From a former professional ballet dancer to a history buff who decided at age 5 to become a doctor, each member of the diverse Class of 2016 has traveled a unique path to medicine. Here are some of their stories:
When Ani Nalbandian was growing up, the youngest child of Armenian immigrants from Lebanon, nobody in her family thought she would become a doctor. Except her.
Read her story.
Brian Fallon worked as a financial consultant for academic medical centers, and the contact with people in medicine revived his childhood interest in medicine. “At P&S,” he says, “I finally found the combination of math and science and helping people that I didn’t realize I had been looking for.”
Read his story.
Queens native Angelina Gomes has worked and studied on four continents and is now looking forward to opening a practice for underserved communities in the United States.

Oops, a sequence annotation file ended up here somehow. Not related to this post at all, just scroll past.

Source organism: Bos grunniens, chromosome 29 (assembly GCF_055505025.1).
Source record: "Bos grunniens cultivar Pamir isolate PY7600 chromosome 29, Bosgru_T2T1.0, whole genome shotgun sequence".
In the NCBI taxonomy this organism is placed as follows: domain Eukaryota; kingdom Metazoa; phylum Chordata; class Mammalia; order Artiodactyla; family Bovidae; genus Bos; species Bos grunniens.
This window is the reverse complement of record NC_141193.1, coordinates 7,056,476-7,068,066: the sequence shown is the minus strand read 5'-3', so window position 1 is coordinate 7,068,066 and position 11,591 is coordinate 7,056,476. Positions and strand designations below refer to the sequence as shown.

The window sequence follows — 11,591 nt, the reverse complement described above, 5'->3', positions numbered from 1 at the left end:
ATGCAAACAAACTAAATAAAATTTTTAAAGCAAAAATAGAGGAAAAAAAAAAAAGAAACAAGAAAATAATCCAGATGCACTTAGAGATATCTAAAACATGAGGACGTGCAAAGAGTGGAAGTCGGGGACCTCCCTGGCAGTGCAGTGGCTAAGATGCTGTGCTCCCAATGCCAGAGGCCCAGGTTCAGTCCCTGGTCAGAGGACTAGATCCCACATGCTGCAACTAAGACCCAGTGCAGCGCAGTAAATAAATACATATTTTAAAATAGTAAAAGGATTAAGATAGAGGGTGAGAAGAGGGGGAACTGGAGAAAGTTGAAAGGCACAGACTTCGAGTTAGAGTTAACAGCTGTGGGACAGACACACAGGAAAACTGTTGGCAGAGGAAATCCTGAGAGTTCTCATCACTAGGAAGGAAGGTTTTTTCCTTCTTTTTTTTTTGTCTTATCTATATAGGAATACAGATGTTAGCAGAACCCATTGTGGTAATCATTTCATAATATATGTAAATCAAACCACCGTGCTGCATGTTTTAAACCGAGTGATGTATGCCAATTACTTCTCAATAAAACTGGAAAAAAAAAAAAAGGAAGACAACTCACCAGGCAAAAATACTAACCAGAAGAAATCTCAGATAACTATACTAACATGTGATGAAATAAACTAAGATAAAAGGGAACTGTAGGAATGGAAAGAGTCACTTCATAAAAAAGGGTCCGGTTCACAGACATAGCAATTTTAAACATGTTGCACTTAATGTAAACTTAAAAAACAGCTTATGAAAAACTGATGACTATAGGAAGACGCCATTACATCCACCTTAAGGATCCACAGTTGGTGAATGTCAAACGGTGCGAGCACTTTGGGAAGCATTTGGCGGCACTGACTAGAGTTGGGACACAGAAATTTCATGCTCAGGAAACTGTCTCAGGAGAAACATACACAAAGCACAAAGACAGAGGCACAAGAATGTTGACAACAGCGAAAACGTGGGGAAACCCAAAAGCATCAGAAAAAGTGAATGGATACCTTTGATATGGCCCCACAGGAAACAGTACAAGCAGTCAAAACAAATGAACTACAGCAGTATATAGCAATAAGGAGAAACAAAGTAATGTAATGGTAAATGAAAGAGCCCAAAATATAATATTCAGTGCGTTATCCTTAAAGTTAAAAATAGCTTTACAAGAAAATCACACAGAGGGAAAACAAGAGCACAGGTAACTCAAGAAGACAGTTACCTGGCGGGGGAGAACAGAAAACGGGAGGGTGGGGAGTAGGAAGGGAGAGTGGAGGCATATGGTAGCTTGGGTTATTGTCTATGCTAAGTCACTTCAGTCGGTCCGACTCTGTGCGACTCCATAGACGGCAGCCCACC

Medicine was the only career Hasani Swindell ruled out during his youth, but the doctors who cared for a family member changed his mind.
After a career as a professional ballet dancer, Victoria North’s experience as a ballet teacher helped her realize she has a passion for working with people to identify and solve problems.
In the seventh grade, Paul Blackcloud was assigned to write about schizophrenia for a school report. “I recognized how debilitating it could be,” and it sparked his interest in medicine.
Taking care of his mother during her battle with lung cancer gave David Hankins first-hand experience with the stress endured by caregivers.
As a nontraditional medical student, Randall Lee was worried he was too old for medical school and that he wouldn’t fit in.